“The System” is a recently-released, behind-the-scenes college football book that has received rave reviews for its unvarnished look at the good, the bad and the ugly of the sport.
Called “the best book on the sport written in years” by Yahoo’s Dan Wetzel, the book covers Mike Leach’s firing at Texas Tech and hiring at Washington State, the scandals at Ohio State and Miami (FL), the shady world of recruiting hostesses and tutors, the epidemic of college football player arrests, Nick Saban’s blueprint to success, the corruption in recruiting and the world of big boosters – among many other topics.
Lost Lettermen’s Jim Weber recently spoke with co-author Armen Keteyian of CBS News about the groundbreaking book:
Jim Weber: Leach has always said that he did nothing wrong with Adam James. But, from the quote that he told the trainer to “Stick him in a dark place where the onlyway he’ll remember that he is a man is to reach down and grab himself” and then telling the trainer for James to stand up in the shed – I don’t understand how he can justify that as treating a concussion.
Armen Keteyian: Mike is very offensive in everything that he does in life, and whether it’s his approach to life or his approach to coaching his team. And, I think sometimes he just was color blind to the reality of how his actions were being perceived. Whether that’s a character flaw or whether it’s a quirk – whatever you want to call it – It’s hard to read those exchanges and not feel like he had crossed the line. But, Mike doesn’t feel that way.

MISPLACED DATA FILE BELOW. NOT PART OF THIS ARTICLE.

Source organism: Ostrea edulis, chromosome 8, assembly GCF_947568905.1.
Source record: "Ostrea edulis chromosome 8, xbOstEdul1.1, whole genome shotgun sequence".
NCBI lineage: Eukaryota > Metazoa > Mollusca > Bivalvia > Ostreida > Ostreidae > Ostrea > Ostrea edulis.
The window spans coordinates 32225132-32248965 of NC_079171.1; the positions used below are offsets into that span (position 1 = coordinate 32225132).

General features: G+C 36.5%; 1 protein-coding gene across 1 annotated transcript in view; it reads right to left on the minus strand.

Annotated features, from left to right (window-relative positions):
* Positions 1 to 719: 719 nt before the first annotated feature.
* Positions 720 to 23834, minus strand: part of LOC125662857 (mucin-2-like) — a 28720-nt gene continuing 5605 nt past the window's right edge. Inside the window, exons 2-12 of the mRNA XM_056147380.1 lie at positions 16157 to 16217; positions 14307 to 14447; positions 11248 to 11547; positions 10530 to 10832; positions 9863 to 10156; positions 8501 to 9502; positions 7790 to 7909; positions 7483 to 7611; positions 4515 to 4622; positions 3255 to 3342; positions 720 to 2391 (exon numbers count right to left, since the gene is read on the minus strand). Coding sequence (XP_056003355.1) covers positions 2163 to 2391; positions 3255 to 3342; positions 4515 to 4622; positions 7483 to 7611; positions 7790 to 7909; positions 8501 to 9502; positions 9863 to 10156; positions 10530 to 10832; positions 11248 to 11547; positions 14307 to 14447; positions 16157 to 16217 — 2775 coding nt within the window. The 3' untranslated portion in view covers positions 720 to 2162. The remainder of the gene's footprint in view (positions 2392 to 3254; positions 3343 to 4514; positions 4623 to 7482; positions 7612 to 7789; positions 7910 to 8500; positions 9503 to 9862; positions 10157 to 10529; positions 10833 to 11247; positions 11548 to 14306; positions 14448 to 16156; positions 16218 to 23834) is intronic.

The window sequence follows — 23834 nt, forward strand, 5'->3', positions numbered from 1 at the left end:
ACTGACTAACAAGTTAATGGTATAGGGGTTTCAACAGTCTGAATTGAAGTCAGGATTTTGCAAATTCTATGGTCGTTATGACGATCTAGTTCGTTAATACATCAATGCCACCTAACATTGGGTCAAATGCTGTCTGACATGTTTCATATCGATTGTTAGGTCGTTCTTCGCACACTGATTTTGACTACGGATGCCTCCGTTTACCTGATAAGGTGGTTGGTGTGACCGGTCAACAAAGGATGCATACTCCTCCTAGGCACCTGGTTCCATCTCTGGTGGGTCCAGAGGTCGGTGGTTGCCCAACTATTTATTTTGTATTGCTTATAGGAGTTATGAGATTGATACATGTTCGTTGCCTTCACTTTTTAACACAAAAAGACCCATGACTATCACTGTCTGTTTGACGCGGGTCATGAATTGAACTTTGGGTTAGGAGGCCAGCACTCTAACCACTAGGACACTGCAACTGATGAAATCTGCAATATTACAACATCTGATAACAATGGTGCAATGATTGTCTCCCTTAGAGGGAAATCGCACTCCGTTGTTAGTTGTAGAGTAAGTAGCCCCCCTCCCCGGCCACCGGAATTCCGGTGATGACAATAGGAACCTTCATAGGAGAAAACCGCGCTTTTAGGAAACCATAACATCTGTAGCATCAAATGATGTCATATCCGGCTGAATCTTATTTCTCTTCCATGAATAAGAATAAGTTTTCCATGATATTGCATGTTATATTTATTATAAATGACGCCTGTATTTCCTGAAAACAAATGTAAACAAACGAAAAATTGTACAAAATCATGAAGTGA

JW: After reading about the whole Adam James situation and then the two incidents at Washington State. Now, I know he was cleared of both of those, but those were incidents that had questionable behavior. Do you feel like Leach is just kind of a ticking time bomb for something like this to happen again?
AK: No. I think he’s like a lot of major college coaches. If you spend time at a practice field, you know – it’s not Sunday School. So, there’s words used and threats made – and I mean that in sort of a – not a murderous sense, but … it can be very intimidating. And I don’t think he’s, frankly, all that much different than any other college coach I’ve observed. And I think in the end, the comments from the wide receiver were not in an abusive nature, but were in a … you know, he just kind of misinterpreted what was happening there. So, no – I don’t think he’s any more of a ticking time bomb than any other major college coach under a tremendous amount of pressure at this point in time to win.